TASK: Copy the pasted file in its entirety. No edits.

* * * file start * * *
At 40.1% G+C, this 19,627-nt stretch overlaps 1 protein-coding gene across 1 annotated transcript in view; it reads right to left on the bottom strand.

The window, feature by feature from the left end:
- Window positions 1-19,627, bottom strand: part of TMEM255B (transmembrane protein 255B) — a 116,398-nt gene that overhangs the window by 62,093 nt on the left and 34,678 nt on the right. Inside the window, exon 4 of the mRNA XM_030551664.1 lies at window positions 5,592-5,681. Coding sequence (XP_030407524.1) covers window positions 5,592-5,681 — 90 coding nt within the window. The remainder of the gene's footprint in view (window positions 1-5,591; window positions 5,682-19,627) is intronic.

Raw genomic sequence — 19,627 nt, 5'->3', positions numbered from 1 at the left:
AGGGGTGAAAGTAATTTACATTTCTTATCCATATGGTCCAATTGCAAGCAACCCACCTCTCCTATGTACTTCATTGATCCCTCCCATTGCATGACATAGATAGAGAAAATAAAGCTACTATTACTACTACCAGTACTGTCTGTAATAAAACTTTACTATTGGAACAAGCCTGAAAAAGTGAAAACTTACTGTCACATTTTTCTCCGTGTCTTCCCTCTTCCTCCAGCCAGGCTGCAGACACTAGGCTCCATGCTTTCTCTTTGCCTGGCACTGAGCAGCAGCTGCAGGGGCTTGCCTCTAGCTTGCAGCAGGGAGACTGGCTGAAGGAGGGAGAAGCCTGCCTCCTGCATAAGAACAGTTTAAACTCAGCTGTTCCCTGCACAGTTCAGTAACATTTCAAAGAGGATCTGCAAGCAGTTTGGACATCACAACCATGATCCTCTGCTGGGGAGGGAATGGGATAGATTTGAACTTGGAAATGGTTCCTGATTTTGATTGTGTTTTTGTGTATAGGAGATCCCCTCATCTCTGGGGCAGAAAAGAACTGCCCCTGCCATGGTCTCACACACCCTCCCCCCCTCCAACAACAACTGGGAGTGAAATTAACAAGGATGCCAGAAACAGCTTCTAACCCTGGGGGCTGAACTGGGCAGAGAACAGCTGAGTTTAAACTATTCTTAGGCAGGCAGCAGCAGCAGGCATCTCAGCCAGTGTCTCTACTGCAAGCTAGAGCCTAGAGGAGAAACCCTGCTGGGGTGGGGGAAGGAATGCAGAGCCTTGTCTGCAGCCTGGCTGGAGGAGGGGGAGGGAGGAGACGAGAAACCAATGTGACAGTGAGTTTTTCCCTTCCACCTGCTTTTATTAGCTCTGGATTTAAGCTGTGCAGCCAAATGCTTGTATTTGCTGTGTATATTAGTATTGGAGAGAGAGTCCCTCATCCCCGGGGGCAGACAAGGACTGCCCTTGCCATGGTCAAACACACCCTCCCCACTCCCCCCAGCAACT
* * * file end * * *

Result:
At 40.1% G+C, this 19,627-nt stretch overlaps 1 protein-coding gene across 1 annotated transcript in view; it reads right to left on the bottom strand.

The window, feature by feature from the left end:
- Window positions 1-19,627, bottom strand: part of TMEM255B (transmembrane protein 255B) — a 116,398-nt gene that overhangs the window by 62,093 nt on the left and 34,678 nt on the right. Inside the window, exon 4 of the mRNA XM_030551664.1 lies at window positions 5,592-5,681. Coding sequence (XP_030407524.1) covers window positions 5,592-5,681 — 90 coding nt within the window. The remainder of the gene's footprint in view (window positions 1-5,591; window positions 5,682-19,627) is intronic.

Raw genomic sequence — 19,627 nt, 5'->3', positions numbered from 1 at the left:
AGGGGTGAAAGTAATTTACATTTCTTATCCATATGGTCCAATTGCAAGCAACCCACCTCTCCTATGTACTTCATTGATCCCTCCCATTGCATGACATAGATAGAGAAAATAAAGCTACTATTACTACTACCAGTACTGTCTGTAATAAAACTTTACTATTGGAACAAGCCTGAAAAAGTGAAAACTTACTGTCACATTTTTCTCCGTGTCTTCCCTCTTCCTCCAGCCAGGCTGCAGACACTAGGCTCCATGCTTTCTCTTTGCCTGGCACTGAGCAGCAGCTGCAGGGGCTTGCCTCTAGCTTGCAGCAGGGAGACTGGCTGAAGGAGGGAGAAGCCTGCCTCCTGCATAAGAACAGTTTAAACTCAGCTGTTCCCTGCACAGTTCAGTAACATTTCAAAGAGGATCTGCAAGCAGTTTGGACATCACAACCATGATCCTCTGCTGGGGAGGGAATGGGATAGATTTGAACTTGGAAATGGTTCCTGATTTTGATTGTGTTTTTGTGTATAGGAGATCCCCTCATCTCTGGGGCAGAAAAGAACTGCCCCTGCCATGGTCTCACACACCCTCCCCCCCTCCAACAACAACTGGGAGTGAAATTAACAAGGATGCCAGAAACAGCTTCTAACCCTGGGGGCTGAACTGGGCAGAGAACAGCTGAGTTTAAACTATTCTTAGGCAGGCAGCAGCAGCAGGCATCTCAGCCAGTGTCTCTACTGCAAGCTAGAGCCTAGAGGAGAAACCCTGCTGGGGTGGGGGAAGGAATGCAGAGCCTTGTCTGCAGCCTGGCTGGAGGAGGGGGAGGGAGGAGACGAGAAACCAATGTGACAGTGAGTTTTTCCCTTCCACCTGCTTTTATTAGCTCTGGATTTAAGCTGTGCAGCCAAATGCTTGTATTTGCTGTGTATATTAGTATTGGAGAGAGAGTCCCTCATCCCCGGGGGCAGACAAGGACTGCCCTTGCCATGGTCAAACACACCCTCCCCACTCCCCCCAGCAACT